94 Copyright © 2003 Pearson Education, Inc. publishing as Benjamin Cummings Figure 17.41 Prosimians Anthropoids Monkeys Apes Prosimians (lemurs, lorises, pottos, and tarsiers) New World monkeys Old World monkeys Gibbons Orangutans Gorillas Chim- panzees Humans Ancestral primate

95 Copyright © 2003 Pearson Education, Inc. publishing as Benjamin Cummings Our ancestors were not chimpanzees or any other modern apes Some Common Misconceptions Chimpanzees and humans represent two divergent branches of the anthropoid tree

96 Copyright © 2003 Pearson Education, Inc. publishing as Benjamin Cummings Human evolution –Is not a ladder with a series of steps leading directly to Homo sapiens –Is more like a multibranched bush than a ladder

97 Copyright © 2003 Pearson Education, Inc. publishing as Benjamin Cummings Figure 17.42 Ardipithecus ramidus Australopithecus afarensis Australopithecus africanus Australopithecus boisei Australopithecus robustus Homo habilis Homo erectus Homo sapiens neanderthalensis Homo sapiens sapiens

98 Copyright © 2003 Pearson Education, Inc. publishing as Benjamin Cummings Upright posture and an enlarged brain appeared at separate times during human evolution

99 Copyright © 2003 Pearson Education, Inc. publishing as Benjamin Cummings Before there was the genus Homo, several hominid species of the genus Australopithecus walked the African savanna Australopithecus and the Antiquity of Bipedalism

100 Copyright © 2003 Pearson Education, Inc. publishing as Benjamin Cummings Fossil evidence pushes bipedalism in A. afarensis back to at least 4 million years ago Figure 17.43

101 Copyright © 2003 Pearson Education, Inc. publishing as Benjamin Cummings All Australopithecus species were extinct by about 1.4 million years

102 Copyright © 2003 Pearson Education, Inc. publishing as Benjamin Cummings Homo habilis, “handy-man” Homo habilis and the Evolution of Inventive Minds –Had a larger brain –Probably made stone tools

103 Copyright © 2003 Pearson Education, Inc. publishing as Benjamin Cummings Homo erectus was the first species to extend humanity’s range from Africa to other continents Homo erectus and the Global Diversity of Humanity The global dispersal began about 1.8 million years ago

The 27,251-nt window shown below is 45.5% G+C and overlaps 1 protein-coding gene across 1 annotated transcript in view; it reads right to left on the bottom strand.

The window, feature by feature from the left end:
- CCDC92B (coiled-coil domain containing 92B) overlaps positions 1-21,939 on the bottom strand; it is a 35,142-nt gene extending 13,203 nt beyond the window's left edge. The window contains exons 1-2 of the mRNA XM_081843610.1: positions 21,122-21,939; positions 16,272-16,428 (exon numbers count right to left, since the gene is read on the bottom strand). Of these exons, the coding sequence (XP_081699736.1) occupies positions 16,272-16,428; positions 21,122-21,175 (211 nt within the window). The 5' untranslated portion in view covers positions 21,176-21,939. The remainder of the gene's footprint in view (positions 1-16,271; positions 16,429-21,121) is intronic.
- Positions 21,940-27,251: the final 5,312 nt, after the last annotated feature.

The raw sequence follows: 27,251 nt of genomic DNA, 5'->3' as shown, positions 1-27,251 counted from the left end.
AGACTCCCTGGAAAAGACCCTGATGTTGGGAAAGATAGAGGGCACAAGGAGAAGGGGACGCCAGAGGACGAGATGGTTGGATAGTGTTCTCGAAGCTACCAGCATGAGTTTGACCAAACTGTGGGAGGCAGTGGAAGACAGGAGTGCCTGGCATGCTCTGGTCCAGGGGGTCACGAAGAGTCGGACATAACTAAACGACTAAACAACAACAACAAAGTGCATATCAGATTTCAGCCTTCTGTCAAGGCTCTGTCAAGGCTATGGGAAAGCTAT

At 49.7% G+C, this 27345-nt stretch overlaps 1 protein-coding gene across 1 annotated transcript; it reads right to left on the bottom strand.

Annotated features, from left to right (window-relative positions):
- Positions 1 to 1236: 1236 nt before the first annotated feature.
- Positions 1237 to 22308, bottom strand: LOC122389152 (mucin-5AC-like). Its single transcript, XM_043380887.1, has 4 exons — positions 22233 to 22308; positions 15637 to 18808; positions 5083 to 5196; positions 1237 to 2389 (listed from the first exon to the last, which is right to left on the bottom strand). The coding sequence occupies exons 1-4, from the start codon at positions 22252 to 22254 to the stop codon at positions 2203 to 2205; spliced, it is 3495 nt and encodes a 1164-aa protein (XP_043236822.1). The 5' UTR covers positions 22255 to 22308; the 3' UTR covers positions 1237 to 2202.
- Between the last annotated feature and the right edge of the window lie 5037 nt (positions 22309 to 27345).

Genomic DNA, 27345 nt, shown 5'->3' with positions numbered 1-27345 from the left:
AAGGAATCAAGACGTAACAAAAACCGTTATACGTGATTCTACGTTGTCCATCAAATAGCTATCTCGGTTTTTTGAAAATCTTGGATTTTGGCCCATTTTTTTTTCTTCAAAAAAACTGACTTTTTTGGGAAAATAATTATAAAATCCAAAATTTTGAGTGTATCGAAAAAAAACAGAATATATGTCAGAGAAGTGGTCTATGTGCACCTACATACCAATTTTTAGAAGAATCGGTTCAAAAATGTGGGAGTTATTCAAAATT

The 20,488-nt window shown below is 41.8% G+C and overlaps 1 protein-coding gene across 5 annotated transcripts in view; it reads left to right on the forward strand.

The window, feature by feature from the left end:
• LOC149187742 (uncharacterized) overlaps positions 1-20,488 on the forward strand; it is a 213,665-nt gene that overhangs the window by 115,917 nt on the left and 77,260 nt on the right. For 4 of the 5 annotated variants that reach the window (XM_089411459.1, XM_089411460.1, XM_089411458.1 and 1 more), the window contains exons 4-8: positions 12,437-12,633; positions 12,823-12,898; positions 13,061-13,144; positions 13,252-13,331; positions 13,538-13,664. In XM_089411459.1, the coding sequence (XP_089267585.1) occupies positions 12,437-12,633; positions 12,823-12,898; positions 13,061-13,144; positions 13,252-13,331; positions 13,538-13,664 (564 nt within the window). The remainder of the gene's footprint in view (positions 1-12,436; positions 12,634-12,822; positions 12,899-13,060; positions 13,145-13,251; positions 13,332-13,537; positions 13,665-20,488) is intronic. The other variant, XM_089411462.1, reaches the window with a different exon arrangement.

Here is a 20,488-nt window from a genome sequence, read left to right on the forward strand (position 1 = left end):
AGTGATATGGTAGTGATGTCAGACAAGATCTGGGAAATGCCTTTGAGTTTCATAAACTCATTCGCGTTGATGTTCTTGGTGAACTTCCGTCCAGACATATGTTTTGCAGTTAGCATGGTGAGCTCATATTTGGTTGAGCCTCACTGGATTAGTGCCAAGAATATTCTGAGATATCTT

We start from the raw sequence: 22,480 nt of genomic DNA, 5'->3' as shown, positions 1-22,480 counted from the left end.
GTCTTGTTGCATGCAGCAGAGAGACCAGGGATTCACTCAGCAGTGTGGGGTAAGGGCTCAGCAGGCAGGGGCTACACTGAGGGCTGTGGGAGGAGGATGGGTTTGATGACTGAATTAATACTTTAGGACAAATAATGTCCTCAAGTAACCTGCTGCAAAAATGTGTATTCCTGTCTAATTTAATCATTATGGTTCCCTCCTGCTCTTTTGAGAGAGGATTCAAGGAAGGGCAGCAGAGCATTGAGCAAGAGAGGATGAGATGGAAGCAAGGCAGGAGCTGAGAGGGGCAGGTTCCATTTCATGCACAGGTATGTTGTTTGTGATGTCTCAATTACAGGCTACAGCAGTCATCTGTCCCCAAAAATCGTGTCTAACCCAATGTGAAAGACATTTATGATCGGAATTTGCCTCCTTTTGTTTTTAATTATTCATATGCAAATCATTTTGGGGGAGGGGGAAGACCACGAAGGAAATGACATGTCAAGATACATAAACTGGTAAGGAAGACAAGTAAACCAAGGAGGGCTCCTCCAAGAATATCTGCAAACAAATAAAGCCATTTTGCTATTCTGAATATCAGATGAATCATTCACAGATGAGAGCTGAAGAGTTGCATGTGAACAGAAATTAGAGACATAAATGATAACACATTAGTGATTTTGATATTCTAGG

104 Copyright © 2003 Pearson Education, Inc. publishing as Benjamin Cummings Homo erectus –Was taller than H. habilis –Had a larger brain –Gave rise to Neanderthals

105 Copyright © 2003 Pearson Education, Inc. publishing as Benjamin Cummings The oldest known post–H. erectus fossils The Origin of Homo sapiens –Date back more than 300,000 years –Are found in Africa

106 Copyright © 2003 Pearson Education, Inc. publishing as Benjamin Cummings Many paleoanthropologists consider these fossils as the earliest forms of our species, Homo sapiens The famous fossils of modern humans from the Cro-Magnon caves of France date back about 35,000 years

107 Copyright © 2003 Pearson Education, Inc. publishing as Benjamin Cummings Two hypotheses regarding the origins of modern humans exist –The multiregional hypothesis –The “Out of Africa” hypothesis (also called the replacement hypothesis)

108 Copyright © 2003 Pearson Education, Inc. publishing as Benjamin Cummings The multiregional hypothesis –States that modern humans evolved simultaneously in different parts of the world –States that Homo erectus spread from Africa into other continents between 1 and 2 million years ago

109 Copyright © 2003 Pearson Education, Inc. publishing as Benjamin Cummings Figure 17.44a Interbreeding 1–2 million years ago Homo sapiens AfricanEuropeanAsian Austral- asian Homo erectus in Africa (a) Multiregional hypothesis

110 Copyright © 2003 Pearson Education, Inc. publishing as Benjamin Cummings The “Out of Africa” hypothesis –States that modern humans spread out from Africa about 100,000 years ago

111 Copyright © 2003 Pearson Education, Inc. publishing as Benjamin Cummings Figure 17.44b 100,000 years ago Homo sapiens in Africa African European Asian Austral- asian Homo erectus in Africa (b) “Out of Africa” hypothesis Homo sapiens

112 Copyright © 2003 Pearson Education, Inc. publishing as Benjamin Cummings Culture Cultural Evolution –Is the transmission of accumulated knowledge over generations

113 Copyright © 2003 Pearson Education, Inc. publishing as Benjamin Cummings Cultural evolution has had three major stages

114 Copyright © 2003 Pearson Education, Inc. publishing as Benjamin Cummings First, nomads who were hunter-gatherers –Made tools –Created art Figure 17.45

115 Copyright © 2003 Pearson Education, Inc. publishing as Benjamin Cummings Second, the development of agriculture Third, the Industrial Revolution

116 Copyright © 2003 Pearson Education, Inc. publishing as Benjamin Cummings Cultural evolution EVOLUTION CONNECTION: EARTH’S NEW CRISIS –Made Homo sapiens a new force in the history of life Humans are changing the world faster than many species can adapt –The rate of extinction in the twentieth century was 50 times greater than the average for the past 100,000 years

117 Copyright © 2003 Pearson Education, Inc. publishing as Benjamin Cummings This rapid rate of extinction is mainly a result of habitat destruction The exploding human population now threatens Earth’s ecosystems